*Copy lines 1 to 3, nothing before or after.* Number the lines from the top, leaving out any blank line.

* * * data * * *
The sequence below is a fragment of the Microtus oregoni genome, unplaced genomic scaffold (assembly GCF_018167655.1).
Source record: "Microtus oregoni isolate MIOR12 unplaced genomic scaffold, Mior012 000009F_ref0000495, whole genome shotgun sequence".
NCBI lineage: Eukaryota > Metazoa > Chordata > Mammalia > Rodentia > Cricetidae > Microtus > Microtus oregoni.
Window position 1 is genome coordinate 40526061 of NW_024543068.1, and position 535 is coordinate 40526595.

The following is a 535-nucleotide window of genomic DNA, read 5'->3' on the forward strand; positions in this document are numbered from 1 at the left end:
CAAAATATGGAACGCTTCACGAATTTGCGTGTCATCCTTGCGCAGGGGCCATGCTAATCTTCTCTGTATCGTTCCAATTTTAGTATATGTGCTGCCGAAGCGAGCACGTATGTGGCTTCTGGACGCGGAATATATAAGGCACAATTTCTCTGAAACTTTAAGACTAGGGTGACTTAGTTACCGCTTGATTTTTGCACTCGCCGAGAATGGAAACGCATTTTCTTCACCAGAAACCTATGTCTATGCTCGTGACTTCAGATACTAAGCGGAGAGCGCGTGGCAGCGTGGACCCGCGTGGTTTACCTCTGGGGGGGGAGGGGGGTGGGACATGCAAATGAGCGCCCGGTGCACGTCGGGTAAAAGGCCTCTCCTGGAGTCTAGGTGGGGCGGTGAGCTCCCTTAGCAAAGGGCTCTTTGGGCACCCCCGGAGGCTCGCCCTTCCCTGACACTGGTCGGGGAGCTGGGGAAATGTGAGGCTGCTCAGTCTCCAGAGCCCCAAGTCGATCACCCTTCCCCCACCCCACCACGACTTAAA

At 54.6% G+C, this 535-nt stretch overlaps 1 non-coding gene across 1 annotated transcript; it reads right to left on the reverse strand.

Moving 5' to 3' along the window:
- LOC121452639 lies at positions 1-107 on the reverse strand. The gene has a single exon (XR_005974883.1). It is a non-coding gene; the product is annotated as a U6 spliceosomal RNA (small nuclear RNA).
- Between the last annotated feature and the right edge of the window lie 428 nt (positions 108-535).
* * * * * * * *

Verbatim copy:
The sequence below is a fragment of the Microtus oregoni genome, unplaced genomic scaffold (assembly GCF_018167655.1).
Source record: "Microtus oregoni isolate MIOR12 unplaced genomic scaffold, Mior012 000009F_ref0000495, whole genome shotgun sequence".
NCBI lineage: Eukaryota > Metazoa > Chordata > Mammalia > Rodentia > Cricetidae > Microtus > Microtus oregoni.